Ricky Jay R.I.P

Ricky Jay was one of my heroes. I first became aware of him in the pages of the remarkable “Cards as Weapons,” an oversized paperback that I bought at age 13 because it had a few pictures of topless women in it (you really can’t appreciate how much the Internet has changed the adolescent male experience). But “Cards as Weapons” additionally laid out a path:

  • some straightforward guidance on technique (although unlike Jay, I gripped the cards along the short side, trading accuracy for spin)
  • tales of increasingly difficult and improbable tasks (splitting string cheese, penetrating a newspaper, sticking in to a watermelon)

  • and then, catnip to an adolescent in the 1970s, a Guinness World Record distance

It’s an axiom that all magicians are nerds: enthusiastic about a subject to a degree that overwhelms social decorum. One of Teller’s rules of magic is “make the secret more trouble than it seems worth.” Jay, who was one of the best close-up magicians in the world, was crystal clear about the obsession with which you had to practice the simplest of passes: thousands of hours, a lifetime of practice, a set of folding mirrors that you carried in your valise.

I could never drive myself to master palming a card or (to my great regret) walking a coin over the backs of my fingers, but Jay did give me permission to throw pack after pack of cards into trashcans, through the sports pages, and, while I never managed to stick a card into a watermelon skin, I eventually went wall-to-wall in our school field house (a distance, I am compelled to mention all these decades longer, 30’ greater than Jay’s Guinness World Record).

My obsession with throwing things shifted to Frisbee discs, and a complete accounting of that will have to wait for Volume III of my memoirs.

But Jay also modeled a different set of virtues, less spectacular but perhaps more useful to a young nerd. The magicians of the time came in two flavors: waist-coated or unicorn t-shirted. Either way they were flamboyant: the spectacle of magic called for dramatic gestures, plummy line readings, and a transparently pathetic demand to be the center of attention. Jay went a different route: a matter of fact affect bordering on subdued, a patter that took as its foundation true scholarship, and an invitation to look as closely as you wanted at the trick. If you admire the craft of David Blaine, you should watch some Ricky Jay routines to see some true polish.

I see Jay’s influence in another obsession that began around that time and which, unlike throwing cards or Frisbee’s, I still pursue: programming computers. Like close-up magic, software development is a task of unrelenting precision. A trick fails if the palmed card is even glimpsed, a program fails if a semicolon is misplaced or a count to a million is off by one. For professional programmers, the precision is a given. The scholarship is not. The self-effacement is not. There are many blowhards of software development who are missing only a cape and a tophat to complement their boasts of their tours of the courts of Europe and their mastery of hidden secrets.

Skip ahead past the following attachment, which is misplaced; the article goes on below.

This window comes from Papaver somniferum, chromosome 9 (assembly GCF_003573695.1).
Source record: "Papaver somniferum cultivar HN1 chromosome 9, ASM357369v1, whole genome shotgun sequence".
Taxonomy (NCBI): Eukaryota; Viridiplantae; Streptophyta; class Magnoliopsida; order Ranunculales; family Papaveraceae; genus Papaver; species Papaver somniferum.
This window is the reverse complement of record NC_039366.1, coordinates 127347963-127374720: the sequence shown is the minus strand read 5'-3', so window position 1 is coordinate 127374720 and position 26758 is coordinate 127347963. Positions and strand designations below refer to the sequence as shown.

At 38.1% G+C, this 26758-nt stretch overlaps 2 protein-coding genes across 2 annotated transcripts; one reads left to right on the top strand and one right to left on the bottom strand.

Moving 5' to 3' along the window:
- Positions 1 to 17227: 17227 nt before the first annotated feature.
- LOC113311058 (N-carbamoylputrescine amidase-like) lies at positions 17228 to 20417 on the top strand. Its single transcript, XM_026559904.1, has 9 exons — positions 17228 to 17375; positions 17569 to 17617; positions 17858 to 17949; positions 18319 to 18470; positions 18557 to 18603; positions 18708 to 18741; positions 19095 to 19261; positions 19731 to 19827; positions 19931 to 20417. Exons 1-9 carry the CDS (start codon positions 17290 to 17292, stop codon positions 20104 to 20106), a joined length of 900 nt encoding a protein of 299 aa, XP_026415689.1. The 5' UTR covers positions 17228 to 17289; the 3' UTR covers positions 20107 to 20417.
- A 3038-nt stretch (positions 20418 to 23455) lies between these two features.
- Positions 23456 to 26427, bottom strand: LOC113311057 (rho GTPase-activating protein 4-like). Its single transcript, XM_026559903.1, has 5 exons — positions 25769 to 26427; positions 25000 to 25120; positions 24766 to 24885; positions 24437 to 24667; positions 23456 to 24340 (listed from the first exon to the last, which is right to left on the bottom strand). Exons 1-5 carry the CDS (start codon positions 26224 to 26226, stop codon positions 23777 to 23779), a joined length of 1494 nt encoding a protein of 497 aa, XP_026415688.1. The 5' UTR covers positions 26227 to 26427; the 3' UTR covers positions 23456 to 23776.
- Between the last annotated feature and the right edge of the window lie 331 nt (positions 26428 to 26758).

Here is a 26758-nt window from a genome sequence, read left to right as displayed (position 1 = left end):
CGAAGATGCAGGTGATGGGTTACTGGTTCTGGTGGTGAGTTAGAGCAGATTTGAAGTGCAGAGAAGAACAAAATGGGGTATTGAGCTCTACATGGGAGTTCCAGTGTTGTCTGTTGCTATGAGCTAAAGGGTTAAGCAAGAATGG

A magician’s magician, he was apparently well-employed as a consultant in Hollywood and, to the extent that people would recognize him, I suppose they’d recognize his basset-faced visage as the craps dealer in “Deadwood” or from the movies of David Mamet, where Jay would deliver Mamet-like lines such as “Everything in life, the money’s in the rematch.” Jay played a craps dealer; he was the world’s foremost expert in dice.

Obsessive practice, scholarship, and a sardonic sense of humor : those were the elements to Jay’s success. Ricky Jay was not well known, but he was well admired.

“The Deuce” Stinks. A Rant.

I’m a hair’s-breadth away from declaring that “The Deuce,” HBO’s Sunday night “prestige drama” about flesh-peddling and pornos in Times Square and 42nd Street in the mid-70s, is an exercise in trolling, some kind of meta-level commentary on the lack of drama, characterization, or stakes in, y’know, pornos. It’s almost easier to believe that David Simon — the creator of “The Wire” FFS! — is engaged in some kind of multimillion-dollar performance art than that he’s presiding over a writing room as sloppy and listless (dare I say, “flaccid”?) as that churning out the scripts for this season.